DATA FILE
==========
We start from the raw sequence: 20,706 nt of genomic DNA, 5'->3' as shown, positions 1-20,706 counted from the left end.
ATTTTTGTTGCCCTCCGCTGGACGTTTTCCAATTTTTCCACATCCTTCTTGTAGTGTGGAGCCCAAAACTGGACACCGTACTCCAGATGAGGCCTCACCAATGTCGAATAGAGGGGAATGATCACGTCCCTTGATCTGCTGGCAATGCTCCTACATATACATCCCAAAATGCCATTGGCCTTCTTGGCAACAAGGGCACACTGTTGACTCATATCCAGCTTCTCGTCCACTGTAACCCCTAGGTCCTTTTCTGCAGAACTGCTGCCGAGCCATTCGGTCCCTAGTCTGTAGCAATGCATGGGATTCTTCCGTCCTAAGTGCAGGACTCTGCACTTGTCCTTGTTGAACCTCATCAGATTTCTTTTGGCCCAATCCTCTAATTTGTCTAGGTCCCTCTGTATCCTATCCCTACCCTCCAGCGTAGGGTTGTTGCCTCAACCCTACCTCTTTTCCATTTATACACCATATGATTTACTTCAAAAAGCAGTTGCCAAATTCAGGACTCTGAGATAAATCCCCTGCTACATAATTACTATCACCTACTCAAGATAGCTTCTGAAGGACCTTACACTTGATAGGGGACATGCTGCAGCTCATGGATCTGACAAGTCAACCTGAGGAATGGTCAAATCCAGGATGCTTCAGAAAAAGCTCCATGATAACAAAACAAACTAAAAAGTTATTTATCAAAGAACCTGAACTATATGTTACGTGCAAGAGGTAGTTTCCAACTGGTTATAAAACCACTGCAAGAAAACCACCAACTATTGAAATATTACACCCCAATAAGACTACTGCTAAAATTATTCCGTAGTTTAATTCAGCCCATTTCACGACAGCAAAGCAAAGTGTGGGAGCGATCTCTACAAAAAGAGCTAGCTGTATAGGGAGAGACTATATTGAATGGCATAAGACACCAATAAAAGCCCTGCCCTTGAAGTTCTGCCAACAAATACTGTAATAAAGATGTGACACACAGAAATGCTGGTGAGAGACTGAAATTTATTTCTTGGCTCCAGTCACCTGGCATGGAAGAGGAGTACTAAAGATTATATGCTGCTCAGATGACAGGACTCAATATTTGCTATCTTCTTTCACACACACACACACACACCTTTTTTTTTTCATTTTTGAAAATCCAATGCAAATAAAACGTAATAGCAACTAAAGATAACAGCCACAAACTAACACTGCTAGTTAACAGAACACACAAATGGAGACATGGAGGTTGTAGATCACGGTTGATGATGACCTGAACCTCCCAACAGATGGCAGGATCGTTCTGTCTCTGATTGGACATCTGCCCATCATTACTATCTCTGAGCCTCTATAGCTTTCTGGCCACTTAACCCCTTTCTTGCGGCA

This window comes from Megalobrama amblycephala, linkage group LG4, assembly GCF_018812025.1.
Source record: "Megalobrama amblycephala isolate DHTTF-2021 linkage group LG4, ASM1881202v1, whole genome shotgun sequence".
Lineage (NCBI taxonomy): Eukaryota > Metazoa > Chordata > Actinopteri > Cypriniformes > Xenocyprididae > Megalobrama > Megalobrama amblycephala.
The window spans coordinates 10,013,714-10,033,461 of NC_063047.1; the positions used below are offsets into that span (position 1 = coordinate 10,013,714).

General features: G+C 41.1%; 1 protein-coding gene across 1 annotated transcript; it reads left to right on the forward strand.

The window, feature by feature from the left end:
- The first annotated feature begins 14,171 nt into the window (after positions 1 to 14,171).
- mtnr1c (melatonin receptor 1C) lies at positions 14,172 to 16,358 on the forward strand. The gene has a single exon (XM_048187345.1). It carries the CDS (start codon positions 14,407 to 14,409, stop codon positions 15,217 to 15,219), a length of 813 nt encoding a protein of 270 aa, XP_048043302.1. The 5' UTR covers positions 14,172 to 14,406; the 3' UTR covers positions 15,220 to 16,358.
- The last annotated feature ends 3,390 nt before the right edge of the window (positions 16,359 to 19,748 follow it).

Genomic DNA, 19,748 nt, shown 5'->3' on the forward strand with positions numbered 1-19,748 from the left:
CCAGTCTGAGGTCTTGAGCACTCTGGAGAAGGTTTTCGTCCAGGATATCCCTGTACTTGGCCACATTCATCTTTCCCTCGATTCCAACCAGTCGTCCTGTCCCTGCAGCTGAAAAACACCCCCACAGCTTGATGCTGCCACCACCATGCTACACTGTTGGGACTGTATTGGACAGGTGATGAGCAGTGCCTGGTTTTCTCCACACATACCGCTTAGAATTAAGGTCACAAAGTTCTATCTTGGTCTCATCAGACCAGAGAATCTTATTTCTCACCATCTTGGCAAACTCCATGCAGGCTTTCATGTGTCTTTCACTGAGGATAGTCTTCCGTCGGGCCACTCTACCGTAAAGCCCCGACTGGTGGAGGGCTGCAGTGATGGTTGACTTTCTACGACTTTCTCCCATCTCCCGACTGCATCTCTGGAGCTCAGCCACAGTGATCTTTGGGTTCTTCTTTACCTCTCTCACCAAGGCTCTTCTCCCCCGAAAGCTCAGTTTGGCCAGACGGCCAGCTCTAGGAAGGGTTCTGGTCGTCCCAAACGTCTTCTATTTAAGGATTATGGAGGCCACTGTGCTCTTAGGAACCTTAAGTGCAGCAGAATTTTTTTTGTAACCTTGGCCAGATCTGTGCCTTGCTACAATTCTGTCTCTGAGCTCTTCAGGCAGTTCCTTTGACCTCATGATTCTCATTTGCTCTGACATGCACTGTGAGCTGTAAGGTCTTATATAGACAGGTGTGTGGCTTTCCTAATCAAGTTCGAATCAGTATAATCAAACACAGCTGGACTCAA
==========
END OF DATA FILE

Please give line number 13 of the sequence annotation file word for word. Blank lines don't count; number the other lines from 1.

CCAGTCTGAGGTCTTGAGCACTCTGGAGAAGGTTTTCGTCCAGGATATCCCTGTACTTGGCCACATTCATCTTTCCCTCGATTCCAACCAGTCGTCCTGTCCCTGCAGCTGAAAAACACCCCCACAGCTTGATGCTGCCACCACCATGCTACACTGTTGGGACTGTATTGGACAGGTGATGAGCAGTGCCTGGTTTTCTCCACACATACCGCTTAGAATTAAGGTCACAAAGTTCTATCTTGGTCTCATCAGACCAGAGAATCTTATTTCTCACCATCTTGGCAAACTCCATGCAGGCTTTCATGTGTCTTTCACTGAGGATAGTCTTCCGTCGGGCCACTCTACCGTAAAGCCCCGACTGGTGGAGGGCTGCAGTGATGGTTGACTTTCTACGACTTTCTCCCATCTCCCGACTGCATCTCTGGAGCTCAGCCACAGTGATCTTTGGGTTCTTCTTTACCTCTCTCACCAAGGCTCTTCTCCCCCGAAAGCTCAGTTTGGCCAGACGGCCAGCTCTAGGAAGGGTTCTGGTCGTCCCAAACGTCTTCTATTTAAGGATTATGGAGGCCACTGTGCTCTTAGGAACCTTAAGTGCAGCAGAATTTTTTTTGTAACCTTGGCCAGATCTGTGCCTTGCTACAATTCTGTCTCTGAGCTCTTCAGGCAGTTCCTTTGACCTCATGATTCTCATTTGCTCTGACATGCACTGTGAGCTGTAAGGTCTTATATAGACAGGTGTGTGGCTTTCCTAATCAAGTTCGAATCAGTATAATCAAACACAGCTGGACTCAA